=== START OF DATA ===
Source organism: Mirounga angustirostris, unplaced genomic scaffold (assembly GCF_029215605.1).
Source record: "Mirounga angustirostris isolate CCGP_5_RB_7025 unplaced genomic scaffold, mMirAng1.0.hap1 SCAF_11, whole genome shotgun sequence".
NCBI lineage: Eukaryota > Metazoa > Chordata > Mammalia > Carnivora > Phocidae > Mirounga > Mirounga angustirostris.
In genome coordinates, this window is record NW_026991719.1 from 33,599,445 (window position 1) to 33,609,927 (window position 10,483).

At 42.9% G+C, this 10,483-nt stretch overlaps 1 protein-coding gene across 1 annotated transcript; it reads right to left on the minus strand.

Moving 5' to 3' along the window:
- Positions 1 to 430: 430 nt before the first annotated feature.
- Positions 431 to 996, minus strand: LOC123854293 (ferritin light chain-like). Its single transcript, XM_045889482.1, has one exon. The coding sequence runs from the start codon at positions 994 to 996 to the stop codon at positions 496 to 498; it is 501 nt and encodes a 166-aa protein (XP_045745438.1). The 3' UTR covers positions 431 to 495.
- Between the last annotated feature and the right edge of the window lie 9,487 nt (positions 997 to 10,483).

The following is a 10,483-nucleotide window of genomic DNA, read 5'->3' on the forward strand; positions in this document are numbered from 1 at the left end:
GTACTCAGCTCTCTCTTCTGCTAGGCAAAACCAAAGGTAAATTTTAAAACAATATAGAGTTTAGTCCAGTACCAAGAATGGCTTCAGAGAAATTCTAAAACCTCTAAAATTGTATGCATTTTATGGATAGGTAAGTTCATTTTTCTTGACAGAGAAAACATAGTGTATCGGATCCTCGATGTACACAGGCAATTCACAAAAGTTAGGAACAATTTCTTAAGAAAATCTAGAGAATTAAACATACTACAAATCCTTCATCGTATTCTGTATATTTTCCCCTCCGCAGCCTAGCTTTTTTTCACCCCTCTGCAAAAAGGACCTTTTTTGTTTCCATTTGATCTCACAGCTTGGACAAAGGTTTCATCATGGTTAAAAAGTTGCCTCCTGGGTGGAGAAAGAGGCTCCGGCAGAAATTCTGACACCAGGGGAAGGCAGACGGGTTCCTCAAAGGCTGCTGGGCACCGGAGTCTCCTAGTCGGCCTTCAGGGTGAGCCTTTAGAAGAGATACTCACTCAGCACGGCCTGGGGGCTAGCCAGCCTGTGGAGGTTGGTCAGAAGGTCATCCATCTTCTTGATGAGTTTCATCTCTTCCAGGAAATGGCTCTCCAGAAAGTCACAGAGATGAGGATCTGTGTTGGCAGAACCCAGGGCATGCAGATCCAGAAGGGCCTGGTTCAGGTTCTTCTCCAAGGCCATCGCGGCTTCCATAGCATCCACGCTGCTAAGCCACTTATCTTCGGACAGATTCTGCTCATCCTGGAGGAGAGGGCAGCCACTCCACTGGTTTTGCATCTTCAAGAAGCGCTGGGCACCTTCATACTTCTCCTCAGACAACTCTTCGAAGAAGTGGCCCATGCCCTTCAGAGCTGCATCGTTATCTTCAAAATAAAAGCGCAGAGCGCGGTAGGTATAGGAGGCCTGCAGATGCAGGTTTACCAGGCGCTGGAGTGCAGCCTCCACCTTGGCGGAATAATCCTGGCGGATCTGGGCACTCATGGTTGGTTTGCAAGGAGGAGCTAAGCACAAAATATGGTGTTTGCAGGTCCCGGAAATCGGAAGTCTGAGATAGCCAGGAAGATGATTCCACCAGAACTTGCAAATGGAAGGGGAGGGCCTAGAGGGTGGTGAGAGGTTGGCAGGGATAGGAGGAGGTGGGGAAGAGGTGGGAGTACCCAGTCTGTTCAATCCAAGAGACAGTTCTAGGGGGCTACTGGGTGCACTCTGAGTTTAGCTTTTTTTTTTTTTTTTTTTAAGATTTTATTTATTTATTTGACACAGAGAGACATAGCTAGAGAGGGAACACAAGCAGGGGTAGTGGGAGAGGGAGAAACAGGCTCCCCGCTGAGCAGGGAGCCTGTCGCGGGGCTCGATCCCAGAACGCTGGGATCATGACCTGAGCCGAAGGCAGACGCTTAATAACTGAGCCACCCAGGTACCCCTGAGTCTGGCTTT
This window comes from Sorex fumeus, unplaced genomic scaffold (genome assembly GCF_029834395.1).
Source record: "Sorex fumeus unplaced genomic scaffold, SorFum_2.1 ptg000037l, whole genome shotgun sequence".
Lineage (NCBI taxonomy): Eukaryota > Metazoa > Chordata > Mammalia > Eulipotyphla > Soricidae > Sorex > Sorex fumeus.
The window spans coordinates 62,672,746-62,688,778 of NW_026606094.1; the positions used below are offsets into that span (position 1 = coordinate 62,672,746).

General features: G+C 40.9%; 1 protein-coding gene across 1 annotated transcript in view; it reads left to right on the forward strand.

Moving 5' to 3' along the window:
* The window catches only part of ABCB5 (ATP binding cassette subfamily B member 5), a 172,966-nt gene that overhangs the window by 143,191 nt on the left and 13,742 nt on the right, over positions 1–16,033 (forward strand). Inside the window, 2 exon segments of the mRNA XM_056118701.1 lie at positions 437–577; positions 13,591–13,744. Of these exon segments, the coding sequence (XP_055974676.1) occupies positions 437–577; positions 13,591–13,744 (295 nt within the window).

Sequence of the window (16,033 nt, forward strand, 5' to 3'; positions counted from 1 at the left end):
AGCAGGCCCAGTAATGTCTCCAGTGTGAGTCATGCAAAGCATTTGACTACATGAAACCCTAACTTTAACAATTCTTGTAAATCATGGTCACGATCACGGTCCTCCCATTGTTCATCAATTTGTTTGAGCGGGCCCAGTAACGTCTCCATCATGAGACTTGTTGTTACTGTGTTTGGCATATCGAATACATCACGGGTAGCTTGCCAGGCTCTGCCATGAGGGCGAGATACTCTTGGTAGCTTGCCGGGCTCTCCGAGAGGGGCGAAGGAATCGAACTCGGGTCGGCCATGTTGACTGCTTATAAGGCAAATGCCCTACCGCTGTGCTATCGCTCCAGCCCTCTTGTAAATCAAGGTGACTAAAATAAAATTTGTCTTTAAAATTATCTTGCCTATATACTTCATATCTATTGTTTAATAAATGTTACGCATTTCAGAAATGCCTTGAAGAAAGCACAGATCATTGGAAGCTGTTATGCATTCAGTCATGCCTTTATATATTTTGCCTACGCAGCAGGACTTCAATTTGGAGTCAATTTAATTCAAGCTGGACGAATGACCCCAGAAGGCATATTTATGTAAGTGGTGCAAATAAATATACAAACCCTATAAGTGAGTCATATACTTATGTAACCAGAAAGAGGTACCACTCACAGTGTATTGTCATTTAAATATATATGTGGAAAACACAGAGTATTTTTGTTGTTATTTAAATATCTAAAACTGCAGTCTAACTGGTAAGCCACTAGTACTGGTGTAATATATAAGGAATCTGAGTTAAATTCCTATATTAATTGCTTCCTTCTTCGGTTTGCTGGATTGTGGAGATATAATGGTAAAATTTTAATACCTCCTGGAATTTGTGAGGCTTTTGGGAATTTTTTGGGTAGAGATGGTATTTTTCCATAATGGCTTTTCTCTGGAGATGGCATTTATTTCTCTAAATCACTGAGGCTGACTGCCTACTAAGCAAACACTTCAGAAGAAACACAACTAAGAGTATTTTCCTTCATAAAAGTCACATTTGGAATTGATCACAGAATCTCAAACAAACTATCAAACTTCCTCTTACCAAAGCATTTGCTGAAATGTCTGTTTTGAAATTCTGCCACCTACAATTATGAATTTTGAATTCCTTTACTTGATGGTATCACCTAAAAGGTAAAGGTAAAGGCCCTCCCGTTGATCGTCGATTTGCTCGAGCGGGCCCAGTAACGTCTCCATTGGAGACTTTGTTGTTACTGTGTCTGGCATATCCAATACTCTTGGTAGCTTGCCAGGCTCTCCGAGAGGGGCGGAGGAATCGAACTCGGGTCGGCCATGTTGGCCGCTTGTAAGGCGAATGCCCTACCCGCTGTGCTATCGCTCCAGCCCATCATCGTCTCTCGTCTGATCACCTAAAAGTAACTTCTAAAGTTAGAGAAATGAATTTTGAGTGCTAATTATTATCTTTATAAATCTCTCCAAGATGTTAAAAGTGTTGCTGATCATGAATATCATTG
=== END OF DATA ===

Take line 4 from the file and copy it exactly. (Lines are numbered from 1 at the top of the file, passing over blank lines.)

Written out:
In genome coordinates, this window is record NW_026991719.1 from 33,599,445 (window position 1) to 33,609,927 (window position 10,483).